Although misallocating capital is bad for an economy, it is the political power of that capital to influence economic policy that is worse, giving a powerful voice to those lucky enough to accumulate capital without ever having to add any value to goods and services. These lucky ones can be seen on business television programs complaining about the wages of autoworkers and how tax rates for corporations and investment bankers should be reduced. They not only have the ears of regulators and politicians, they become regulators and politicians, using their wealth to broadcast their messages repeatedly to an economically ignorant public, who are unable to recognize wealth earned by adding value to goods and services against wealth earned by asset inflation.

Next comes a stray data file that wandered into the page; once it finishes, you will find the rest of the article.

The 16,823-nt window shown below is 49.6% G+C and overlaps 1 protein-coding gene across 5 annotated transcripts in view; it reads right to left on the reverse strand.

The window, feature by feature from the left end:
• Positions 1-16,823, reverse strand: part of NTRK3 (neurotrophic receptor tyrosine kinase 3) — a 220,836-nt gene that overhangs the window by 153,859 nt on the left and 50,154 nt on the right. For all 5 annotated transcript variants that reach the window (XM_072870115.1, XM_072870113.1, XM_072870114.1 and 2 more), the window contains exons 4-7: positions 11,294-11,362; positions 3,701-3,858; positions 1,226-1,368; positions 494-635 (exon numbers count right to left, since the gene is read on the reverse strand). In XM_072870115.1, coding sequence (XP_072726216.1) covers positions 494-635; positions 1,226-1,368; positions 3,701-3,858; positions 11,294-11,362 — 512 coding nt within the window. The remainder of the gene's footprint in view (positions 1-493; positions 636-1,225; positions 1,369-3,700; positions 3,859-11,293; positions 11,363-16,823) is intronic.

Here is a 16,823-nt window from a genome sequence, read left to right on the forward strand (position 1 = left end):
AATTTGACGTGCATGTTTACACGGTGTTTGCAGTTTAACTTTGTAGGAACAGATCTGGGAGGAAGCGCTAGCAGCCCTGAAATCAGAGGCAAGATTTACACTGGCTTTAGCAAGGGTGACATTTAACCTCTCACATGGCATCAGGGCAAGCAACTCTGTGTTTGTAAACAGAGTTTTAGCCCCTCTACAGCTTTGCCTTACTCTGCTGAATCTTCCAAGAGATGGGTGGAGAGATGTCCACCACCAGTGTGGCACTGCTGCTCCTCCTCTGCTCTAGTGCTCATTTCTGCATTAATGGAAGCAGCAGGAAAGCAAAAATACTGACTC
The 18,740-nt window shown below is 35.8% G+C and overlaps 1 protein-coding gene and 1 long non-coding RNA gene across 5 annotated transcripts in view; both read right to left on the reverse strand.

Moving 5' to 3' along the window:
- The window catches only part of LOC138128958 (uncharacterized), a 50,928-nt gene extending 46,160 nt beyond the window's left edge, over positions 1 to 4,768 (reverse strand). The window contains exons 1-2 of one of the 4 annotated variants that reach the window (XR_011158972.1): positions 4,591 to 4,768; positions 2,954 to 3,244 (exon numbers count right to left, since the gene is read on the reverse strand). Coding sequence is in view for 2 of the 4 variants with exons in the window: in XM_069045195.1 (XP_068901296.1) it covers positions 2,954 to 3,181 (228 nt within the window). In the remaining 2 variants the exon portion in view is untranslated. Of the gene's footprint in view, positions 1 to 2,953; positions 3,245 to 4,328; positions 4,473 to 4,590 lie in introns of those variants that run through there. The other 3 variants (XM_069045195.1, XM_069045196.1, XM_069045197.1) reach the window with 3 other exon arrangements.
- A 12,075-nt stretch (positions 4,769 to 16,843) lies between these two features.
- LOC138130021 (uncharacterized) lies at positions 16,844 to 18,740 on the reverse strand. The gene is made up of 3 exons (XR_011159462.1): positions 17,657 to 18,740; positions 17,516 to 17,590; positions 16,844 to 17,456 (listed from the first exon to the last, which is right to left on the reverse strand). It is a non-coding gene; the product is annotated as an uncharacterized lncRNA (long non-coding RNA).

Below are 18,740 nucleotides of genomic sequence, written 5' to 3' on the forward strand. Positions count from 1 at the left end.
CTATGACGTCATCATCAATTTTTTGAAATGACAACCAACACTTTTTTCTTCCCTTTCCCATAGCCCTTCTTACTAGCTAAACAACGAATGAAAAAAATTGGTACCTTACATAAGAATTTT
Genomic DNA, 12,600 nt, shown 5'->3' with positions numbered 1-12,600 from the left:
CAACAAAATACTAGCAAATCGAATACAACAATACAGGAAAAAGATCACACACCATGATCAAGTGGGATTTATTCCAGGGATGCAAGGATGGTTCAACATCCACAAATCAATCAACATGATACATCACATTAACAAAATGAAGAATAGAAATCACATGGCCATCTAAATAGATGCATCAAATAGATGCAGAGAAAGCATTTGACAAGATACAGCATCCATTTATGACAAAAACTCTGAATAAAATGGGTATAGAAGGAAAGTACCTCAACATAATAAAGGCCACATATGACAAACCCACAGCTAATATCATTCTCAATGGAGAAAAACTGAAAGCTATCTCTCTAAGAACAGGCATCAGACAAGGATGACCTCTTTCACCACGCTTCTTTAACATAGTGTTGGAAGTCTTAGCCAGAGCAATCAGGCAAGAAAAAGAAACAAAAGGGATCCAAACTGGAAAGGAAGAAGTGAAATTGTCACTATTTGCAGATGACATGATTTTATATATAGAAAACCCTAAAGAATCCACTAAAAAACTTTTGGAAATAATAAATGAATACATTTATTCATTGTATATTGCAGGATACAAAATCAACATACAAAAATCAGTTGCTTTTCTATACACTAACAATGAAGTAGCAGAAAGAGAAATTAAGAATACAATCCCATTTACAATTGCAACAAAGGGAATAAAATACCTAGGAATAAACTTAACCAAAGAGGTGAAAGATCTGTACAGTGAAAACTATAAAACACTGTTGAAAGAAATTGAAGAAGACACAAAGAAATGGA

Without the power of government to limit the power of capital, even shareholders will eventually lose the value of their equities, and wealth, because they have stripped economic power from every other economic participant, which drastically reduces economic activity.

 

But these Wall Street players did create vast wealth, sort of. They are the doers, if you want to look at it that way. And they do claim to be special:

 

“No offense to Middle America, but if someone went to Columbia or Wharton, [even if] their company is a fumbling, mismanaged bank, why should they all of a sudden be paid the same as the guy down the block who delivers restaurant supplies for Sysco out of a huge, shiny truck?” e-mails an irate Citigroup executive to a colleague.

 

Felix Salmon, at his Reuters blog, comments: